But ending this here.. Welcome to EVE and i hope i will see you around! Smile
Tau Cabalander
Retirement Retreat
Working Stiffs
#18 - 2012-12-15 01:46:58 UTC
Starden Arnolles wrote:
I have read about Eve University and was thinking of it as the best place to start. I have not yet seen how or where to apply though.

http://wiki.eveuniversity.org/Applying_to_EVE_University

I Google'd Big smile

For what it is worth, Google tips:

  • Limit searches with the keywords "eve online" to get results from all over the Internet.
  • Limit searches using site: to get much more relevant results:

  • site:eveonline.com (all official EVE sites)
    site:forums.eveonline.com (only new forums)
    site:community.eveonline.com/ingameboard.asp (only old forums)
    site:wiki.eveonline.com (only EVELopedia)
    site:support.eveonline.com (only CCP support topics)
    site:community.eveonline.com/devblog.asp (only CCP Developer blogs)
    site:community.eveonline.com/updates/patchnotes.asp (only CCP patch notes)

You should also download and browse Industrial Sized Knowledgebase (ISK The Guide) (PDF).

Also here is a post of mine with other useful links:
https://forums.eveonline.com/default.aspx?g=posts&m=1263560#post1263560
Starden Arnolles
Wormlife Freeport Operations
Wormlife
#19 - 2012-12-16 14:02:42 UTC  |  Edited by: Starden Arnolles
This thread and the online rookie channel have been great for helping me so far as I am at about 2.5 days. There is an amazing amount to learn. But that is good imo, as I want the game to last. I am subscribed now to a date in April, and accumulating assets.

Those experienced guys and gals in the rookie channal are simply incredible. What a great thing for new players. I hope EVE Online realizes and appreciates what a positive thing those people are for this game.

One question I have is whether I should make an alt at a good market hub for marketing, etc. In WoW that was a technique I used all over, but alts are far fewer here, the market much different than the AH and I doubt we can mail anything to ourselves other than ISK. I assume we can mail ISK between our alts.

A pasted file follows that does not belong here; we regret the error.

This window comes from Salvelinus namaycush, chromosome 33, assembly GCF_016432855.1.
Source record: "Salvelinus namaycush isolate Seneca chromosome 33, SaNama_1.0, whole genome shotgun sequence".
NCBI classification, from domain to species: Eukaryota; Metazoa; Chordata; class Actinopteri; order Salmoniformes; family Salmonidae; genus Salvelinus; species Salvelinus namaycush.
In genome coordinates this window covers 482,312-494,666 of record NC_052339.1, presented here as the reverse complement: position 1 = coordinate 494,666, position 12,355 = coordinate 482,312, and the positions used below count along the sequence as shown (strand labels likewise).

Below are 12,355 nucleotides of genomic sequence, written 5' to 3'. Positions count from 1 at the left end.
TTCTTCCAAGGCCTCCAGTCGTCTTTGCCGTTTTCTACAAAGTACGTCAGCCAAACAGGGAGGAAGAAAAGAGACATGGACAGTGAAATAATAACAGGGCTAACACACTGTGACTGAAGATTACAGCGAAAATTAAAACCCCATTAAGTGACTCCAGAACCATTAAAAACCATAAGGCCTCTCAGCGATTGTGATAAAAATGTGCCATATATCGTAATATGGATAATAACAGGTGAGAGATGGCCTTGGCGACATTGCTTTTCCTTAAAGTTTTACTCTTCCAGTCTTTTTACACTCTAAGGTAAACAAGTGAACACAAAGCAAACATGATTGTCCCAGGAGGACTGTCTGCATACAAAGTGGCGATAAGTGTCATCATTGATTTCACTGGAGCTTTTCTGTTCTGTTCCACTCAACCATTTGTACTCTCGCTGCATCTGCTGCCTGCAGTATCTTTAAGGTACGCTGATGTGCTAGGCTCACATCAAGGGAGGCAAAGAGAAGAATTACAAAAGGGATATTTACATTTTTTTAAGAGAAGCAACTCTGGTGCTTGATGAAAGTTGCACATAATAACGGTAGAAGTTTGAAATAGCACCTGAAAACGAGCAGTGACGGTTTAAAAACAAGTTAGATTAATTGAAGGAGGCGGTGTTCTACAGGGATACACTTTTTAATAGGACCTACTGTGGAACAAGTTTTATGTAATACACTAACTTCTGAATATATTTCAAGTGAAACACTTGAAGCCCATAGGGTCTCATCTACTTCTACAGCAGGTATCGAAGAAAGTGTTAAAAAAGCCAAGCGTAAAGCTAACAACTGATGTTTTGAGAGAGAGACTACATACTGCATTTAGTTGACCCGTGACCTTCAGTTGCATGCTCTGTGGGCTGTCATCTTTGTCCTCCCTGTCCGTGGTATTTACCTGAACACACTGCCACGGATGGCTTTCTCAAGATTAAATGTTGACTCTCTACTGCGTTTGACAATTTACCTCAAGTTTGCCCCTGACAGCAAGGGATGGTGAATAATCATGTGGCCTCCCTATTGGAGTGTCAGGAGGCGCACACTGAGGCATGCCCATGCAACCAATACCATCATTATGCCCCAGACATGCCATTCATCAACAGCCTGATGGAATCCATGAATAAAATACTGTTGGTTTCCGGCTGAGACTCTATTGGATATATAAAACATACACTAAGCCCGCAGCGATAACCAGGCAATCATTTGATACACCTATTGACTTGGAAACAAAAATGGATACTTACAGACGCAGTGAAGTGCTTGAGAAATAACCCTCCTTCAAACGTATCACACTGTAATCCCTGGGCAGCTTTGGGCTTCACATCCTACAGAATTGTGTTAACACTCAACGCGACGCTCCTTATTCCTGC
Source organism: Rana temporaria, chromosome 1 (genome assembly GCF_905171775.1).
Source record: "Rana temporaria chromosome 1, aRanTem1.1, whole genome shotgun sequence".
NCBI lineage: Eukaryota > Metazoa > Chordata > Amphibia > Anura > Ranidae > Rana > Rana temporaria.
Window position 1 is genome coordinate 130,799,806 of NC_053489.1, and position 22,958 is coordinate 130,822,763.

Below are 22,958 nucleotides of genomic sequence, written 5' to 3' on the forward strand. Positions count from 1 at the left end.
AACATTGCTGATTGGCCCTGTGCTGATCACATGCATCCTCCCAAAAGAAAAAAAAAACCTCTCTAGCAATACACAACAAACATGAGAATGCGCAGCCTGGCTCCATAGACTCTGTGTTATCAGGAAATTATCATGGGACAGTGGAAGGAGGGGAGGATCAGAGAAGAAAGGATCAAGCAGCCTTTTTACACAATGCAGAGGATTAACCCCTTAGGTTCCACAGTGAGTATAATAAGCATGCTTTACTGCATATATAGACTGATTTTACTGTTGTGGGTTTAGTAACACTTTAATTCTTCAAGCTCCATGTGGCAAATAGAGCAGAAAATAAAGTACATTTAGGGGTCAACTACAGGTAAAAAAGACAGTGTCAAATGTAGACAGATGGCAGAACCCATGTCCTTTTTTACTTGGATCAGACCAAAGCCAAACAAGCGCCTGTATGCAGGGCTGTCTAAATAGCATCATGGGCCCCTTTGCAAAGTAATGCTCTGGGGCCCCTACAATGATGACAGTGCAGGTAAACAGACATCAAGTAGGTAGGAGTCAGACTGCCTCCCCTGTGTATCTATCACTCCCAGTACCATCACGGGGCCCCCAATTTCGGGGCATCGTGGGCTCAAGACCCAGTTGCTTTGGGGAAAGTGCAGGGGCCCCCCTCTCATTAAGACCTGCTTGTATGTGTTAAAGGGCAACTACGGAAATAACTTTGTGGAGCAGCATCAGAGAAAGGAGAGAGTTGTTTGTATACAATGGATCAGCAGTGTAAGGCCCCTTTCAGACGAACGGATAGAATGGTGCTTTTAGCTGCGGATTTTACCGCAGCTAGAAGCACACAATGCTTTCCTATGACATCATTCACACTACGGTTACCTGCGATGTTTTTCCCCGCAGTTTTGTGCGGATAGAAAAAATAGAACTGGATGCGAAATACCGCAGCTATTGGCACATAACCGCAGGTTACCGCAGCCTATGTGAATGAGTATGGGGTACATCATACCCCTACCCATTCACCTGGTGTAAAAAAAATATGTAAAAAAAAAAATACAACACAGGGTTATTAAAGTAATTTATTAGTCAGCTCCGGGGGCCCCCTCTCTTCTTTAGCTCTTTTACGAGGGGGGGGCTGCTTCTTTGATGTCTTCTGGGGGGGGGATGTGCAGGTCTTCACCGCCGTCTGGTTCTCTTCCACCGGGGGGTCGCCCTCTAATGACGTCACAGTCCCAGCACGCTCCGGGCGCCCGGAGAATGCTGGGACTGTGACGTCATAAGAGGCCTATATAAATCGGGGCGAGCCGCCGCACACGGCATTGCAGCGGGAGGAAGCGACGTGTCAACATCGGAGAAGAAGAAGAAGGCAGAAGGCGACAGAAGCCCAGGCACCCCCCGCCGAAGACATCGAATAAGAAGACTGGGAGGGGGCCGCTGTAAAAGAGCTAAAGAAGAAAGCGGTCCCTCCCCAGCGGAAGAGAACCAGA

But to ask the two questions I am thinking of where it might also be good in EVE Online:

1) If I buy ISK using that alt, then that alt will receive it there at his station and most likely sell it there. Would he then be able to mail the ISK received, or part of it, to this main, or even the other alt, using the mail system?


2) Can alts (and the main) all use the same assets (like ships assuming they have the prerequisites), or are assets (other than possibly ISK that hopefully can be mailed to each other), unique to the character actually acquiring them otherwise?

I will ask these questions in the rookie channel as well, but want to be sure about this, and also, it seems like something new players might like to see answered on these forums.

Thanks in advance!
Elena Thiesant
The Scope
Gallente Federation
#20 - 2012-12-16 14:11:34 UTC
Starden Arnolles wrote:
... but alts are far fewer here


Having alts is incredibly common in EVE. Many, many people will have 2, 3 or more accounts (and that's with up to 3 characters per account)

Quote:
1) If I buy ISK using that alt, then that alt will receive it there at his station and most likely sell it there. Would he then be able to mail the ISK received, or part of it, to this main, or even the other alt, using the mail system?


No mail system. :-)

You can give ISK to anyone. Right click the person's name -> give money. That's it. Only a trial account cannot transfer ISK (but can have it transfered to them)

Quote:
2) Can alts (and the main) all use the same assets (like ships assuming they have the prerequisites), or are assets (other than possibly ISK that hopefully can be mailed to each other), unique to the character actually acquiring them otherwise?


Assets are specific to a character. My ship is my ship and none of my alts can automatically see it.

You can contract items to another character, any other character. The items don't magically move location, if you contract items in station X to your alt, when your alt accepts the contract the items are still in station X.

Only trial characters can't create contracts (though they can receive them)